Wild lizards in Poland carry salmonella
Scientists have detected salmonella bacteria in sand lizard, one of the most common lizards in Poland. But we should not worry, because it us a strain very rarely detected in humans - note the authors the study, researchers from the two universities in Poznań.
Salmonella bacteria in the wild sand lizards living in Poznań have been detected by scientists from two universities in the city: University of Life Sciences and Adam Mickiewicz University. They presented the results of the study in the "Herpetological Journal" (http://www.ingentaconnect.com/content/bhs/thj/2016/00000026/00000001/art00008).
They were the first in the world to conduct research on the sand lizard population, which is one of the most common lizards in Poland, often found near humans.
The study was conducted in two places: around Lake Rusałka in Poznań and on the edge of a forest in Morasko. It turned out that as many as one-quarter (24 percent) lizards were carriers of Salmonella enterica, representing subspecies houtenae - told PAP one of the authors, Krzysztof Dudek from the Institute of Zoology of the University of Life Sciences in Poznań.
That\'s a lot, but much less than the rate observed earlier in exotic species of reptiles, among which often more than 40 percent were carriers of the bacteria - noted the authors of the study.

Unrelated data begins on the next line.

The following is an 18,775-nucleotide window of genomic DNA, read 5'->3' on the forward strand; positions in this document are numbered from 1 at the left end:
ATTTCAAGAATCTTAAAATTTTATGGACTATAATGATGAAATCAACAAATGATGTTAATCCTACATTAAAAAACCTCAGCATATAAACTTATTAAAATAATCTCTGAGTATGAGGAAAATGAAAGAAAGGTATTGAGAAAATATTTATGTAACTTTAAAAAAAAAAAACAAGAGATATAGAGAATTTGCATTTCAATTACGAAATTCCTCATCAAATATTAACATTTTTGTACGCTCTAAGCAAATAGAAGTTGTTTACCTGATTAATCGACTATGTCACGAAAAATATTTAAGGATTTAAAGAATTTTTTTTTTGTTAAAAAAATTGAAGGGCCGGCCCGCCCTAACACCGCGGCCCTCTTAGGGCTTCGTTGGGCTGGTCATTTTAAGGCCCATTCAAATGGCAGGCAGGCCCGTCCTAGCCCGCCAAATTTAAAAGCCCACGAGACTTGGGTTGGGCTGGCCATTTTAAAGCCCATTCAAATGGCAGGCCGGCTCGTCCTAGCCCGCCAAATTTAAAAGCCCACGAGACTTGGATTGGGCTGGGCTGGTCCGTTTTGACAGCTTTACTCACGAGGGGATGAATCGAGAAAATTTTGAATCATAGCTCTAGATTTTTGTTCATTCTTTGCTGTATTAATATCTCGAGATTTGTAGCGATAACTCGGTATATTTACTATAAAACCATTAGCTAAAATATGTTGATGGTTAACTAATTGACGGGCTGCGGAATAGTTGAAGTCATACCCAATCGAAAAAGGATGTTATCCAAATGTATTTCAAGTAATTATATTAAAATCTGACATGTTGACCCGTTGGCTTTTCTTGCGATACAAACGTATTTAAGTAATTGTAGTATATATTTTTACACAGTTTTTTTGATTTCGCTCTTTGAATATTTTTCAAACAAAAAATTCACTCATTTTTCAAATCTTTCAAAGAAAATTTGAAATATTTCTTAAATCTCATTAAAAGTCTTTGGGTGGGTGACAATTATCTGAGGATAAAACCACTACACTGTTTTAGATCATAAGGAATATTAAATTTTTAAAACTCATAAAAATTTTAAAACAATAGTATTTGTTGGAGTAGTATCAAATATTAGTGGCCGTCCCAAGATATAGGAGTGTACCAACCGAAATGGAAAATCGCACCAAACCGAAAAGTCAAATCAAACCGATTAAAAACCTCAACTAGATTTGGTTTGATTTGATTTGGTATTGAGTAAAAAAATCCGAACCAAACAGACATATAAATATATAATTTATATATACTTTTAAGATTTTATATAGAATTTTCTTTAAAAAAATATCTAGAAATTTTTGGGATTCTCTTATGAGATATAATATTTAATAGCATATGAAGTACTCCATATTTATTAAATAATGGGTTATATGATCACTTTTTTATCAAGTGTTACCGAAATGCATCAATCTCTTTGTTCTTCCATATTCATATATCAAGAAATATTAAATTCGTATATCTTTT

"Fortunately, we know from literature that this strain is very rarely detected in humans, so the sand lizard does not pose a threat to human and we should not be afraid. The safest course of action is simply not to try to catch lizards - especially considering that these animals are subject to legal protection" - said Krzysztof Dudek.
The study authors noted that salmonella in lizards is probably part of the microflora of food. "Research indicates, however, that even the lizards that have Salmonella in the gastrointestinal tract, do not show signs of disease. It is a bit like bacteria Escherichia coli in humans, which in the large intestine are nonpathogenic, but can cause problems in other parts of the body" - explained Krzysztof Dudek.
"Recently, reptiles are in this respect a very intensively studied group, but most studies focus on house pet species, in the context of terrarists’ exposure to salmonellosis. Studies conducted in the US have shown that a high percentage of children treated for Salmonella had turtles at home!" - he reminded.
According to the CSO data, in 2014 per 100 thousand residents of our country there were nearly 22 cases of salmonellosis infection, a year earlier there were less than 20 cases per 100 thousand residents. Children are the most affected group. The most common cause of infection is Salmonella enteritidis - rods from poultry products, especially eggs.
PAP - Science and Scholarship in Poland